Aircraft age. Keep your aircraft fleet young, and you get fuel savings. Says the Forbes article on Indigo: "Indigo has six-year sale and leaseback agreements for most of its planes. The lessor takes the planes back after this and the airline can induct a brand new one in its place. Though at a cost, this is effectively like a perpetual elixir of youth. The most important financial implication is that it never has to undertake the 'D' check, where the aircraft is completely stripped down and airlines often discover the need to spend on major repairs. This check is usually done when the plane is about eight years old."
The average age of Indigo's fleet, as indicated by aviation website www.airfleets.net is 2.4 years. It's a fleet-footed toddler in Indian airspace. Go Air's average fleet age is also a stripling 2.5 years. SpiceJet's birds are a bit older at an average of 4.7 years.
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But the three airlines with a mix of full-service and low-cost operations-Kingfisher, Jet and Air India-had the oldest fleet mix. Kingfisher and Kingfisher Red had 4.6 years and 5.9 (making for an above 5 average for the company as a whole), Jet had 5.8, and Air India had a gerontocratic 9.8 years.
Age is beginning to tell on the big boys.
The fourth cost relates to aircraft maintenance. Globally, airlines have to maintain and service airlines to strict safety standards. This is why airlines with a diverse mix of aircraft tend to have higher costs, because they need separate staff to maintain Boeings or Airbuses or whatever.
The low-cost carriers (LCCs) have cannily focused on having only one basic aircraft (or sometimes two, with the second one connecting the smaller towns). SpiceJet uses Boeing 737s (NextGen). And Indigo Airbus 320s. But the big boys use several types. Kingfisher uses many different Airbuses (from A319-321 to 330) and ATRs. Jet uses Airbuses, Boeings and ATRs. Air India uses Airbuses, Boeings and even a Lockheed L-101 Tristar (anyone's heard of them?)
In this business, diversity is weakness.
The fifth cost is the cost of idling. Getting bums on seats is one half of the challenge, but there's no point getting them seated till you can fly them. In short, you have to fly more bums more often and for longer - and this means airlines which keep their aircraft flying for longer hours get better revenues. The figure to watch here is the aircraft utilisation rate - the time the aircraft spends in the air in a 24-hour cycle.
Indigo tries to keep the idle time between two journeys to 30 minutes and manages an aircraft utilisation rate of 11.5 hours a day. Air India's? Don't ask. It's 9.1 hours.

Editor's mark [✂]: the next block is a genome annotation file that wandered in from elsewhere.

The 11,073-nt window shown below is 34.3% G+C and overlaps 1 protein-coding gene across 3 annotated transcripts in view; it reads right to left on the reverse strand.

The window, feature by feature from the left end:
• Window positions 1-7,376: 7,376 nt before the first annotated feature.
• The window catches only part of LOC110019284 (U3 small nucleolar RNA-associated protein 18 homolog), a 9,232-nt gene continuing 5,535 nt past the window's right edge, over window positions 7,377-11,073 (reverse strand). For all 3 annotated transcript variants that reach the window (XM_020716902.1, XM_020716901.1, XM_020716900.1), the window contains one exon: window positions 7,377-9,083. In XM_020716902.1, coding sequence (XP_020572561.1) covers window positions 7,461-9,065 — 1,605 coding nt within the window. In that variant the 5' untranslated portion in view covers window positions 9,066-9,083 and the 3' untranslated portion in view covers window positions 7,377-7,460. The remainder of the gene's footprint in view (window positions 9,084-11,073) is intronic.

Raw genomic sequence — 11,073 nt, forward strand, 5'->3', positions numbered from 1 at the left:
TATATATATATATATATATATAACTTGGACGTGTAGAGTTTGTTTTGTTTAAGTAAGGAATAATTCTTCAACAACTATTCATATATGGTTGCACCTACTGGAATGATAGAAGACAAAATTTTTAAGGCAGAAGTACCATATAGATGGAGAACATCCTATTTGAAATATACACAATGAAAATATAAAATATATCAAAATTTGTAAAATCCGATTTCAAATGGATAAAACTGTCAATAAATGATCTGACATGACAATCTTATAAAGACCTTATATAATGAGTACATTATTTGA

Apart from costs, the full-service carriers compounded their problems by making fundamental strategic errors in their desire to scale up and raise market share.
Domestic market shares in 2001 stood at 26 percent for Jet (including JetLite), 19 percent for Kingfisher, 18 percent for Indigo, 16 percent for Air India, 14 percent for SpiceJet and 7 percent for Go Air, according to data from the Directorate General of Civil Aviation.
Two areas are worth mentioning. Mergers and branding.
All the full-service boys messed up their mergers. Coincidentally, all three-Jet, Kingfisher and Air India-went in for acquisitions and mergers in 2007-08. While Jet bought Sahara, Kingfisher bought Air Deccan and Air India merged with Indian Airlines. The traditional logic of mergers is cost savings and synergy, where two and two equals five.
But, surprise, two plus two ended up as three for all of them. While some cost rationalisations did come through from route swapping and capacity and code sharing, all three made branding and HR errors.
Air India never fully consummated the marriage with Indian Airlines as its human resources issues did not get sorted out (pay structures, etc). Jet and Kingfisher committed cardinal branding errors by renaming their low-cast carriers in their own image.
While Jet renamed Sahara as Jet Lite, consumers wondered what the difference was. Kingfisher converted Air Deccan into Kingfisher Red - and duly landed deeper in the red.
The issue is simple: when two brands-one full-service with all the frills of flying, and another, with low fares-are given the same or similar names, how is the consumer to know the difference? It is easy to assume that Kingfisher Red's service is no different from Kingfisher's, when the fares of the former are far lower. If Rolex were to buy Titan and name the latter Rolex Lite, will Rolex's sales go up or Titan's?
It is more than likely that many air passengers downtraded to the LCCs due to this brand confusion.
The full-service carriers have clearly to rethink their business models and branding. Or else, they can kiss goodbye to profits forever.
Published Date: Sep 16, 2011 07:48 am | Updated Date: Dec 20, 2014 04:23 am